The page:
Biblical Archaeology Review, November/December 2016
Displaying 1 - 17 of 17 results
Twentieth-century Americans find it difficult to comprehend the notion of plagues. Plagues border on the realm of the unreal; they are the stuff of tall tales, myths and legends. But in...
Biblical Archaeology Review, November/December 1987
Do these obscure figures preserve a memory of a historical Exodus?
When the Israelites fled Egypt, they were accompanied by a slew of dubious characters—an odd detail that may lend credibility to the biblical account.
Bible Review, August 1999
The Biblical data match objective facts from the ancient world in an almost uncanny way, establishing the general reliability of Biblical time periods.
Over a century ago, the great would-be reconstructor of early Israelite history, Julius Wellhausen, claimed that “no historical knowledge” of the patriarchs could be gotten from Genesis. Abraham, Isaac and Jacob were merely a “glorified...
Biblical Archaeology Review, March/April 1995
Pure fiction or plausible account?
The patriarchs Abraham, Isaac and Jacob invoked the Lord at simple outdoor altars apparently built for the occasion. King Solomon, however, built the Lord a permanent home, the Temple in Jerusalem. Midway between these two biblical traditions...
Bible Review, December 2000
Late 20th century and (thus far) early 21st century Americans are surely the most prodded, probed and polled people in history. Pollsters contact, calculate and communicate Americans’ views on every topic imaginable (and some that, frankly, I couldn’t imagine), from political persuasions to sexual...
Bible Review, Winter 2005
David’s battle with Goliath rages on as reporters enhance their stories with biblical quotes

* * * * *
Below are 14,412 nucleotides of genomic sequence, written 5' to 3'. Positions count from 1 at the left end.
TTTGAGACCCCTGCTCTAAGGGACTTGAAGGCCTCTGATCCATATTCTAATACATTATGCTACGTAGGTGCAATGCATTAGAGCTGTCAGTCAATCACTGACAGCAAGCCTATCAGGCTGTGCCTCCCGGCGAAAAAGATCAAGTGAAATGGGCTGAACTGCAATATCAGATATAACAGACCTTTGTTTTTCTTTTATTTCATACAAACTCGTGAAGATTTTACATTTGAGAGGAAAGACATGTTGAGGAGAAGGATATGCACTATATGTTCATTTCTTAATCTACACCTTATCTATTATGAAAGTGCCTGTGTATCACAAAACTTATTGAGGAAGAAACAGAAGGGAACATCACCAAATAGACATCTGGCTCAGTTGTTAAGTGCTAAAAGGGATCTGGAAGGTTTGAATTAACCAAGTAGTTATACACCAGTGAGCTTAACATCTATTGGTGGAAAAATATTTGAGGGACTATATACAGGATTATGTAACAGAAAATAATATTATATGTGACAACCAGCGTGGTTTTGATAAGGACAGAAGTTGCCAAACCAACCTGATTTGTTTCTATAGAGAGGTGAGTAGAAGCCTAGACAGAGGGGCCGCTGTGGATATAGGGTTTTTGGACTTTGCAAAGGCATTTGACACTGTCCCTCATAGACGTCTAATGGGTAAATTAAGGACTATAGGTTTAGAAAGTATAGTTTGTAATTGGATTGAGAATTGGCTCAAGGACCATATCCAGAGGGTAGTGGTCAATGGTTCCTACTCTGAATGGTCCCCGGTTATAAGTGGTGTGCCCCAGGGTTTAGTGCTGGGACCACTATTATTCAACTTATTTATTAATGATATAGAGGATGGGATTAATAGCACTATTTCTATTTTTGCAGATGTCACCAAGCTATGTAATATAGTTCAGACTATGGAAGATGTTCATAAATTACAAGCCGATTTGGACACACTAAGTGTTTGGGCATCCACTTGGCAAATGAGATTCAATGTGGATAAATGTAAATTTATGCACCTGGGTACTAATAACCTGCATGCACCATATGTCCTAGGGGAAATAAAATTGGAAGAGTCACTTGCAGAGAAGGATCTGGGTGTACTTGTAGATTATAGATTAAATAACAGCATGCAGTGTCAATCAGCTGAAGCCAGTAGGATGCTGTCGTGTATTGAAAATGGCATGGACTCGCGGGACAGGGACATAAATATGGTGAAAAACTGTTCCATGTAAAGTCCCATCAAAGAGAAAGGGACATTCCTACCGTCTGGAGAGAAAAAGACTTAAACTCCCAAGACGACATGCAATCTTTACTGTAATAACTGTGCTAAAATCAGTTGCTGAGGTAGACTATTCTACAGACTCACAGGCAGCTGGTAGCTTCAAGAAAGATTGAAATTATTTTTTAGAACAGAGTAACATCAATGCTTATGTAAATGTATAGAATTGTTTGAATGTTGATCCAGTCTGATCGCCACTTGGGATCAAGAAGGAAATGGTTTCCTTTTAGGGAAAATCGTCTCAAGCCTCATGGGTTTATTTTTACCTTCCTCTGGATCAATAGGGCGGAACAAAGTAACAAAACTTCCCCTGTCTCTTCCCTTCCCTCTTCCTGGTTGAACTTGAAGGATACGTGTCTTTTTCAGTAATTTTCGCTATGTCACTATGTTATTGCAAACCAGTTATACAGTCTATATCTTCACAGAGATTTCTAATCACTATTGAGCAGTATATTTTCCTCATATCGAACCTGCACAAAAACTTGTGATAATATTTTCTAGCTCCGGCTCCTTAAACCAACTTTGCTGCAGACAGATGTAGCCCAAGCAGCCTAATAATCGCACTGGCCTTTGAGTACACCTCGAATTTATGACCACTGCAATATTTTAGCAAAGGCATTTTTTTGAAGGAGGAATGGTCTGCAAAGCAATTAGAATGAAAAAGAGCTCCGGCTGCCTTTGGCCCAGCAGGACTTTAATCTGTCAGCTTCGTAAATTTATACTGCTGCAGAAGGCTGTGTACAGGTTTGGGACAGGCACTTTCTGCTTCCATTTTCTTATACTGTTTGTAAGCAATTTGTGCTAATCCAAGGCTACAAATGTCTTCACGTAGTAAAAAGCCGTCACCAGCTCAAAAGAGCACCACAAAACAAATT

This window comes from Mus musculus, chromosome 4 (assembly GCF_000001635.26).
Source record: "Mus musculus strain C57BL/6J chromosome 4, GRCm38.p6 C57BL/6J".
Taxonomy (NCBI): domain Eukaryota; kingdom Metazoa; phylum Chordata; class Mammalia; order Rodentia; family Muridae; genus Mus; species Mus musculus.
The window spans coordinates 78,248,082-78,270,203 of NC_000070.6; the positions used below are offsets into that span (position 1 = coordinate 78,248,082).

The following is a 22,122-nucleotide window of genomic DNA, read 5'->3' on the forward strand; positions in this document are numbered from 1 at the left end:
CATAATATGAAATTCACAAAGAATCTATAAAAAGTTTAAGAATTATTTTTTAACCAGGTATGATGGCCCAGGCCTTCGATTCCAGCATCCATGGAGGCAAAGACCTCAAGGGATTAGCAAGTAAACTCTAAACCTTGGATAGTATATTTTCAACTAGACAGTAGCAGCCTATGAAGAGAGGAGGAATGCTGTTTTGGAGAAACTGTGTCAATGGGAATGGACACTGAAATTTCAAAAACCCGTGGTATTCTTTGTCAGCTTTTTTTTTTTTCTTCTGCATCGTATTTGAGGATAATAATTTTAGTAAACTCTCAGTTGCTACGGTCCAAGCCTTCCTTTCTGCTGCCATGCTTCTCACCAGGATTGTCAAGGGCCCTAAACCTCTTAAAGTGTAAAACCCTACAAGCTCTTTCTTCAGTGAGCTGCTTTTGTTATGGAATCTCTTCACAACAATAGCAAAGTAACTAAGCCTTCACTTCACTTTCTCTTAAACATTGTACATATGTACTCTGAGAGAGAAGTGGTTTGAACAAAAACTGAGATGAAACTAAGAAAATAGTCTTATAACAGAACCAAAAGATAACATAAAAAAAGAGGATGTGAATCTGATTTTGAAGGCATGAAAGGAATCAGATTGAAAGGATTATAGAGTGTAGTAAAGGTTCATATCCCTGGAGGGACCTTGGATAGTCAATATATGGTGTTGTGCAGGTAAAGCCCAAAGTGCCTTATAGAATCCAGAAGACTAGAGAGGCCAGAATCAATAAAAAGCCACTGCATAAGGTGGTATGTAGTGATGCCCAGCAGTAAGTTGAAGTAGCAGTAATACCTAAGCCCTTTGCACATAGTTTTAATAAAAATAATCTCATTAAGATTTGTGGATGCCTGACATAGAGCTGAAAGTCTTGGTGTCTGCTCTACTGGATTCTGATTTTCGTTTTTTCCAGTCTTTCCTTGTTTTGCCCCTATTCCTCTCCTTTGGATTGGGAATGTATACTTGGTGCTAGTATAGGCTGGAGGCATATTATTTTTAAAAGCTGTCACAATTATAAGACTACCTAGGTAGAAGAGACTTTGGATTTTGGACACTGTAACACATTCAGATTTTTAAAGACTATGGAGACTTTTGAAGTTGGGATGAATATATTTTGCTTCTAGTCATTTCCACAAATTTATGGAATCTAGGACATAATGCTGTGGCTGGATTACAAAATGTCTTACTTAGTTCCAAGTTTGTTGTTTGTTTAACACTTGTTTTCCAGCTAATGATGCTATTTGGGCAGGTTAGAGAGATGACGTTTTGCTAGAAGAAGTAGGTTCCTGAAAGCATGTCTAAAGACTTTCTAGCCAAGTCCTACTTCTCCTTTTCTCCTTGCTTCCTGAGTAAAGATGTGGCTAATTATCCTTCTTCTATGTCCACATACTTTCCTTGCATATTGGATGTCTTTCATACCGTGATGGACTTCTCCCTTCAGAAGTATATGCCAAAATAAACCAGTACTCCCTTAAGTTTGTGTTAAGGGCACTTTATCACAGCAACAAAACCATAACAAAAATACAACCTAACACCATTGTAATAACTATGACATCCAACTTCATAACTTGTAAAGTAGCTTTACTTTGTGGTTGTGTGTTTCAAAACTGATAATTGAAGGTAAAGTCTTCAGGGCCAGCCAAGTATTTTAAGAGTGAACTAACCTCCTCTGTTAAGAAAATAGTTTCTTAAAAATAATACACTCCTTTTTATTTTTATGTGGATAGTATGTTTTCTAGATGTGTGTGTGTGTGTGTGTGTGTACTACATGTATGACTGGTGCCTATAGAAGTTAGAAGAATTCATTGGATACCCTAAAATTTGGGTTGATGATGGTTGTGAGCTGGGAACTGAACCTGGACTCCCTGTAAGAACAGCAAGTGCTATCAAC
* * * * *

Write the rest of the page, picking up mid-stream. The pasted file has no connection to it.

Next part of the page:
Pity the poor newspaper writer. Every day he (or she) must grab the reader’s attention, convey something newsworthy in a fresh way and do it all in the space of a few inches of type. Is...
Bible Review, August 2000
Truth and legend about the creation of the Septuagint, the first Bible translation
It often comes as a surprise to laypeople to learn that ancient copies of the Bible vary, sometimes in minor ways, but sometimes, also, in important ways. Variation exists between any two manuscripts of the Bible, even when they are written...
Bible Review, August 1989
The Sea Peoples are unappreciated. This is in part because the most famous of them, the Philistines, received such bad press in the Bible. But the other Sea Peoples—among them the Shardana, Sikila, Lukka and the Danuna—have also been treated...
Biblical Archaeology Review, November/December 1991
Three Scholars Discuss a Major New Book on History and the Bible
When we received a copy of Kenneth A. Kitchen’s new book, On the Reliability of the Old Testament, we knew that we should review it. Kitchen is one of the world’s leading scholars (he specializes in Egyptology), and the subject matter of the book—how historically accurate is the Bible?—is of central interest to many of our readers. We asked Ronald Hendel, a professor at the University of California at Berkeley and a columnist for our sister magazine, Bible Review, to review it for us.
Biblical Archaeology Review, July/August 2005
Alister McGrath...In the Beginning: The Story of the King James Bible and How It Changed a Nation, a Language, and a Culture
Bible Review, December 2003
Walk through the religion section of any major bookstore, and you’ll see an amazing array of Bibles. The broad selection of translations (also called versions)—and the seemingly endless ways in which they are packaged—is without historical...
Bible Review, Fall 2005
Biblical Archaeology Review, September/October 2013